Mom loved Tim Horton’s ice caps, nice clothes, dancing with dad, playing scrabble with Aunt Barbara and reading my books. But most of all, she loved all of us. She had four children, three grandchildren, seven great-grandchildren and two great-great grandchildren, as well as many nieces, nephews, cousins and people she made to feel like part of the family.

Here is what one cousin had to say about her after hearing of her passing:

Bette – Small but mighty…she moved with quick, efficient steps in the kitchen, a tea towel over one shoulder while scraping the cake batter from mixing bowl to baking pan – another coffee cake ready to bake! Herb and Bette’s home was home for so many of us! She welcomed all of us! Always fun and laughter, warmth and love. That short 35 minute drive out for just the day or a three-night sleep over! Or those gatherings in Elkwater for a day-long picnic. Or visits to our house after getting grocery – the ice cream was always brought in to the freezer so they could stay for supper! Oh silly memories, but they mean so much! 

Another cousin had this to say:

Our family visited the Frisch’s farm many times when I was a child and my brother and I would stay a few days each summer. Bette and Herb were always welcoming and hospitable. Being able to experience a mixed farming operation and seeing how Bette and Herb embraced this lifestyle of hard work was a positive influence. Bette was always friendly and always answered her younger cousins’ questions about the farm.

And from two nieces:

I have such amazing memories of Auntie Bette. She was a true gem and never missed a birthday. Even when we got funny gifts! We were blessed to have such a beautiful person in our lives.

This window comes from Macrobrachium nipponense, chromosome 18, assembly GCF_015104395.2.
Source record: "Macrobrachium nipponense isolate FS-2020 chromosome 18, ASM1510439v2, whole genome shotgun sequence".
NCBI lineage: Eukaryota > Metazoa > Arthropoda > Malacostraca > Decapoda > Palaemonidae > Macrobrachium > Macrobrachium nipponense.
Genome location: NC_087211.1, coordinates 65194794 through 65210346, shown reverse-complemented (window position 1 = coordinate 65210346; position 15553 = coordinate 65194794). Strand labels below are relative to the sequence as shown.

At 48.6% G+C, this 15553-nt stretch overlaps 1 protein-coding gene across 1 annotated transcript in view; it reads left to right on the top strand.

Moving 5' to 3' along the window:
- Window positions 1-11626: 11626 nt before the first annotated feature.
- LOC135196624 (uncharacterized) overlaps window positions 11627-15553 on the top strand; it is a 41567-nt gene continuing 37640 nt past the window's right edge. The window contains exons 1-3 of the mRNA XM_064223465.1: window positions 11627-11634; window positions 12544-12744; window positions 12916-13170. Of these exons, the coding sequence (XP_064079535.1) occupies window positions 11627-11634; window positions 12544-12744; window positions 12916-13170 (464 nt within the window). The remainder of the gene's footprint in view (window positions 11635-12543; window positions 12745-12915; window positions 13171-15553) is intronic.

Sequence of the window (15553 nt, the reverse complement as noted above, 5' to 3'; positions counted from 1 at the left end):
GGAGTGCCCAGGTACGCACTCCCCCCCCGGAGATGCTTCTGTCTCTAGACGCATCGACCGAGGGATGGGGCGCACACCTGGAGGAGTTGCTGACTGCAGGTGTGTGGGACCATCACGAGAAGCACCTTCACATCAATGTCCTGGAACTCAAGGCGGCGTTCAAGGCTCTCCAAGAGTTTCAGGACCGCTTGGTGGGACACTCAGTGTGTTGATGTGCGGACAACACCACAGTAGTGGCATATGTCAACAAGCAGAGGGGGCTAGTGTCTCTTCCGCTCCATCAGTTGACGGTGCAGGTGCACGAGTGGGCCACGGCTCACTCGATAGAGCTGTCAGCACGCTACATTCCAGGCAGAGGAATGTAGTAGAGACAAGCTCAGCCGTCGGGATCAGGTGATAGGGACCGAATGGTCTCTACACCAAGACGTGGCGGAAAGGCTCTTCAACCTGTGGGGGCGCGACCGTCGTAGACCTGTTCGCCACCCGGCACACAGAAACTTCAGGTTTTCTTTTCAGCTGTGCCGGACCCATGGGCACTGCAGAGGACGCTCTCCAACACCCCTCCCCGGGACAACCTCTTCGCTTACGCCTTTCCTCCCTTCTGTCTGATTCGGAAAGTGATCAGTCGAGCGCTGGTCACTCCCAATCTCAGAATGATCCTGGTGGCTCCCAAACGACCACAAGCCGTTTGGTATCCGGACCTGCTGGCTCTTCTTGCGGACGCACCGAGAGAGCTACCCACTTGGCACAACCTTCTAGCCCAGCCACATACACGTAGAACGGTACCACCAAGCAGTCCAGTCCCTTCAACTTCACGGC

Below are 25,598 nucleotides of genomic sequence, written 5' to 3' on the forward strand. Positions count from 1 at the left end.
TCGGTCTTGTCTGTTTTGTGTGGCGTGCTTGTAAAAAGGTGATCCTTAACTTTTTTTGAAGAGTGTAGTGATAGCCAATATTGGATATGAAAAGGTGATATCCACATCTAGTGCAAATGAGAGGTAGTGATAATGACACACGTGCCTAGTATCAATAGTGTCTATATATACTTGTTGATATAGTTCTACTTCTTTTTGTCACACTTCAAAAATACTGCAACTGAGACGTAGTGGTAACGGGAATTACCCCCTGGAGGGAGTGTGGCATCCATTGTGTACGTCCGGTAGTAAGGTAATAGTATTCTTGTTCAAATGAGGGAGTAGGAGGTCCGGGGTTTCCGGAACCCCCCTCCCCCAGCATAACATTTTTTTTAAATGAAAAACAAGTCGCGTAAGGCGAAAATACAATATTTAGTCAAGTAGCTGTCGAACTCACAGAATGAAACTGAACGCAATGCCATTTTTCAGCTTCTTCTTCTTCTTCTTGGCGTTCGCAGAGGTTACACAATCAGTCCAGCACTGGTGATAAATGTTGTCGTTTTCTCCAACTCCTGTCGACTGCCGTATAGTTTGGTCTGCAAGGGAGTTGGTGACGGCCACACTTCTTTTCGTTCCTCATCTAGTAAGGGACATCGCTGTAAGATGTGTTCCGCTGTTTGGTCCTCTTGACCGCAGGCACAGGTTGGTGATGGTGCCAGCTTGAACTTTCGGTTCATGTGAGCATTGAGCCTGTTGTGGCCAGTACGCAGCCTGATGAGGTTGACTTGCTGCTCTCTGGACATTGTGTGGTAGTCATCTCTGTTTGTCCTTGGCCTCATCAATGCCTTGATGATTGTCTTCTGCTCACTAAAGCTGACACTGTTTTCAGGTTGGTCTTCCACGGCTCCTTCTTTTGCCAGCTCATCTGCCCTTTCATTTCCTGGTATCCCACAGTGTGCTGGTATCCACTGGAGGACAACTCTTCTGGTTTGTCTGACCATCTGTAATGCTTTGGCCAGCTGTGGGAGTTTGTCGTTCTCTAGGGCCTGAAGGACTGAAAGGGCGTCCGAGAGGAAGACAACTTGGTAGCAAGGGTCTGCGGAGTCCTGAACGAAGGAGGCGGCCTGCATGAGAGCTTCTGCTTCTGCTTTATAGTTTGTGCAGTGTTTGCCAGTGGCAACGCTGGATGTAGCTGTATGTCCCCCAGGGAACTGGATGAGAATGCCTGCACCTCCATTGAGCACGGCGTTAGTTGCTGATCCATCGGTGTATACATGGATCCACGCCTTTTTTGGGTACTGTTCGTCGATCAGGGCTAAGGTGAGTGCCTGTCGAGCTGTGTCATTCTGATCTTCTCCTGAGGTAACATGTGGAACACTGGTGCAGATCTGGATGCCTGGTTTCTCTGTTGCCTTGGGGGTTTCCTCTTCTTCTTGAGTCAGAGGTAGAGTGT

Aunty Bette is definitely an important part of my life – childhood memories on the farm shelling washtubs full of peas, riding horses, wonderful meals and evening cards or games with snacks before bedtime!

And from one of her former CGIT members:

Betty was a wonderful lady and mentor for me in my youth. 

A sweet and kind woman who will be missed by many. May you fly with the angels, Mom. 

Here is a video I created with a collection of pictures from mom´s life.

There are three things that last forever: faith, hope, and love, and the greatest if the three is love. 1 Corinthians 13, 13

Although some of you already know about this, I´m so excited to share this news. After some consideration, we adopted another dog, a little sister for Dot! Her name is Lia, she is three years old and a bodeguero, the same breed as our Dot. She is a bundle of energy and a real sweetheart. Dot is starting to get used to having her around. Like all new parents, we have taken tons of pictures.

Lia the day she arrived
Sharing our bed
Sleeping outside in the sun

Lia has her own bed but insists on sleeping in Dot´s
Going for a car ride
Sharing the backseat
Lia enjoying a visitor
Waiting for Dad to take them to the beach
Sharing the new outside bed

Having fun at the beach.

Lia with her new Dad
Dot and mini me

You can be sure there will be more pictures!

Happy Canadian Thanksgiving!

We have so much to be thankful for. What was I doing at this time last year? I was launching Amanda in Holland and visiting friends and family. I am so thankful I was able to do that. For now, I am thankful I have the pictures to look back on. Stay safe everyone. xo

Photo by Ylanite Koppens on Pexels.com

Darlene Foster's Blog

I was missing in action for the last month as I went to Canada to promote the latest Amanda Travels book as well as visit friends and family. It was a very successful trip, although a bit tiring. Here’s a sample of what I was up to.

I visited four schools in Alberta and BC, consisting of a variety of class sizes and students. All delightful with many questions and comments. My favourite part of being a published author is visiting schools and reading to the children. When I walked into one class, a young boy shouted, “She´s here! She´s here! I can´t believe she´s here!” For a moment I felt like a rock star. 




I launched my latest book, Amanda in Holland: Missing in Action, at Albany Books in Tsawwassen, BC, a community I lived in for fifteen years. I love this friendly, locally-owned, independant bookstore that has…